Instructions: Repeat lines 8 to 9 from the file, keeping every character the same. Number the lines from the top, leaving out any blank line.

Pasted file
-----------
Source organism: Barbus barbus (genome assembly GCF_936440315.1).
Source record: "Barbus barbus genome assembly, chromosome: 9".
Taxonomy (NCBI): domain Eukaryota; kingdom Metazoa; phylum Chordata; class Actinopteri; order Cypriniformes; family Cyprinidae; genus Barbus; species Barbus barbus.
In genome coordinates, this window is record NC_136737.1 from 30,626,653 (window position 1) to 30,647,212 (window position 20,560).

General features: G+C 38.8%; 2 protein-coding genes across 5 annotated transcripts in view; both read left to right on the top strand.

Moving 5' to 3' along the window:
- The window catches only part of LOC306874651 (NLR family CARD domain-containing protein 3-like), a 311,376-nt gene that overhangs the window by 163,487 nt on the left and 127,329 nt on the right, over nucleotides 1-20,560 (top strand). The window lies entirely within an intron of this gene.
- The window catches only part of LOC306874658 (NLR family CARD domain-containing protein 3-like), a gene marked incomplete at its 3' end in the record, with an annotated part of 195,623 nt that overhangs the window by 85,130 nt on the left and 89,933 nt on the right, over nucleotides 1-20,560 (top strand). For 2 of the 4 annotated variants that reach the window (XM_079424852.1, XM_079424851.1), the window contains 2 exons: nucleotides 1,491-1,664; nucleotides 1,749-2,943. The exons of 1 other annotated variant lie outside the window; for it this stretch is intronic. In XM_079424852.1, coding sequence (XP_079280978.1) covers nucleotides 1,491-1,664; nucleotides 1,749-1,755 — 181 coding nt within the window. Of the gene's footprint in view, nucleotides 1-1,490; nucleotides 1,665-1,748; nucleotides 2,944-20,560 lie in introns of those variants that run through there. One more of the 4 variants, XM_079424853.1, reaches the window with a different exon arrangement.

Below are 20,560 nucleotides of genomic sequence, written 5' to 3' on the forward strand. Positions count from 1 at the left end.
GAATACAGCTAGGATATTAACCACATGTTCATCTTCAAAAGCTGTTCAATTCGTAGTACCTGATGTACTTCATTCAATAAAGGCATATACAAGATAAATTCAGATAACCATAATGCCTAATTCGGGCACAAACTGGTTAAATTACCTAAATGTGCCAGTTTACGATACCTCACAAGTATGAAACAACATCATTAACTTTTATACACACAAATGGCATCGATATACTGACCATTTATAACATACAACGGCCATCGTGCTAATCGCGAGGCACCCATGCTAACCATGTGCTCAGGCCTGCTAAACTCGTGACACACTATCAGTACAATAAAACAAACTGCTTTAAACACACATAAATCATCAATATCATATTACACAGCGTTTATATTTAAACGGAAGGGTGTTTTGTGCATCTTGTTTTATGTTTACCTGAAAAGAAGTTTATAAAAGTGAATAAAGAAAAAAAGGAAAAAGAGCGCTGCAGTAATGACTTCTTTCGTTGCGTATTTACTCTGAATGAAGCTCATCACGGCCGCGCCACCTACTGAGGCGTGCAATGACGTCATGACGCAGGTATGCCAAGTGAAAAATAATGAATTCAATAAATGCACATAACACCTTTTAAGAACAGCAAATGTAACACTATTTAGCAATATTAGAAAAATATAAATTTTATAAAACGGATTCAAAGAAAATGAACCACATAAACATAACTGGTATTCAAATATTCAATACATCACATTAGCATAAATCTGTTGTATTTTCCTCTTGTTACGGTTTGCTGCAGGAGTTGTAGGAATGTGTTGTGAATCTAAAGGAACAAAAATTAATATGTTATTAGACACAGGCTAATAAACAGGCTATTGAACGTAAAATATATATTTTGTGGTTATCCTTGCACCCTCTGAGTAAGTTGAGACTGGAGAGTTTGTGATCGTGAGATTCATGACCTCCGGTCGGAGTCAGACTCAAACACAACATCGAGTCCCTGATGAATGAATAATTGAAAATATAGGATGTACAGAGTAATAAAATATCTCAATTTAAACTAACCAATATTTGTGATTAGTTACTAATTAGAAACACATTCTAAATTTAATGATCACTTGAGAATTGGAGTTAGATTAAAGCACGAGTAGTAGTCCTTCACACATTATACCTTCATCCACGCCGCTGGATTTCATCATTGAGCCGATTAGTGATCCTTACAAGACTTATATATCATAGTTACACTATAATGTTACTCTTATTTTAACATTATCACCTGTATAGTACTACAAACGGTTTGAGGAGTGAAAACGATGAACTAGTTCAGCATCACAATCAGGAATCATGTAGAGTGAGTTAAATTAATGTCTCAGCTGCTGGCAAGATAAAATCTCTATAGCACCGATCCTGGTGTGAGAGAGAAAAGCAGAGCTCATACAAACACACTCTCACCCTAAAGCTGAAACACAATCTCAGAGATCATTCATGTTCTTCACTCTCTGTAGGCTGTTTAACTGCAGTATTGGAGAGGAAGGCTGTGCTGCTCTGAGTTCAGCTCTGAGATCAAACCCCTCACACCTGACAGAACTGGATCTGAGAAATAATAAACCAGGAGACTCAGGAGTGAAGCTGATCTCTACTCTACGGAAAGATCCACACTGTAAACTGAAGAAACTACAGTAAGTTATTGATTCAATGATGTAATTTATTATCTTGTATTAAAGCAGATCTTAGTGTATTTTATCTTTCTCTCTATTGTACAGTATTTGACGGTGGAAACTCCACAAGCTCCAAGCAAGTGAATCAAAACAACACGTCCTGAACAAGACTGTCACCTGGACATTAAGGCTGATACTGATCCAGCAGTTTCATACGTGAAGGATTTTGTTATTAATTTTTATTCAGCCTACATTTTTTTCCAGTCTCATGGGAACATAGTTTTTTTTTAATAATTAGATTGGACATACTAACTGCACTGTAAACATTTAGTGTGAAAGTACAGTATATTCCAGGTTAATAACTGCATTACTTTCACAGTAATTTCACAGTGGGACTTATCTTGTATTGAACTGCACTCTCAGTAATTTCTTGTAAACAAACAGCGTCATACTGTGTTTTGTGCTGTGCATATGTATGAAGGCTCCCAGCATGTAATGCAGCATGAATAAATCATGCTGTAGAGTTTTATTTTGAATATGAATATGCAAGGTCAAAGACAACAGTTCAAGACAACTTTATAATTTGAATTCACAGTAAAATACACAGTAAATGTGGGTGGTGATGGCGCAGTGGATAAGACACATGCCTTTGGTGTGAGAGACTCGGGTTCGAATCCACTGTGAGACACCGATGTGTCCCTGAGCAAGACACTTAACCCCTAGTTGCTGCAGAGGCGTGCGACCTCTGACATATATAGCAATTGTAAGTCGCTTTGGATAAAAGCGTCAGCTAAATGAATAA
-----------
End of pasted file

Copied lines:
- The window catches only part of LOC306874658 (NLR family CARD domain-containing protein 3-like), a gene marked incomplete at its 3' end in the record, with an annotated part of 195,623 nt that overhangs the window by 85,130 nt on the left and 89,933 nt on the right, over nucleotides 1-20,560 (top strand). For 2 of the 4 annotated variants that reach the window (XM_079424852.1, XM_079424851.1), the window contains 2 exons: nucleotides 1,491-1,664; nucleotides 1,749-2,943. The exons of 1 other annotated variant lie outside the window; for it this stretch is intronic. In XM_079424852.1, coding sequence (XP_079280978.1) covers nucleotides 1,491-1,664; nucleotides 1,749-1,755 — 181 coding nt within the window. Of the gene's footprint in view, nucleotides 1-1,490; nucleotides 1,665-1,748; nucleotides 2,944-20,560 lie in introns of those variants that run through there. One more of the 4 variants, XM_079424853.1, reaches the window with a different exon arrangement.

Below are 20,560 nucleotides of genomic sequence, written 5' to 3' on the forward strand. Positions count from 1 at the left end.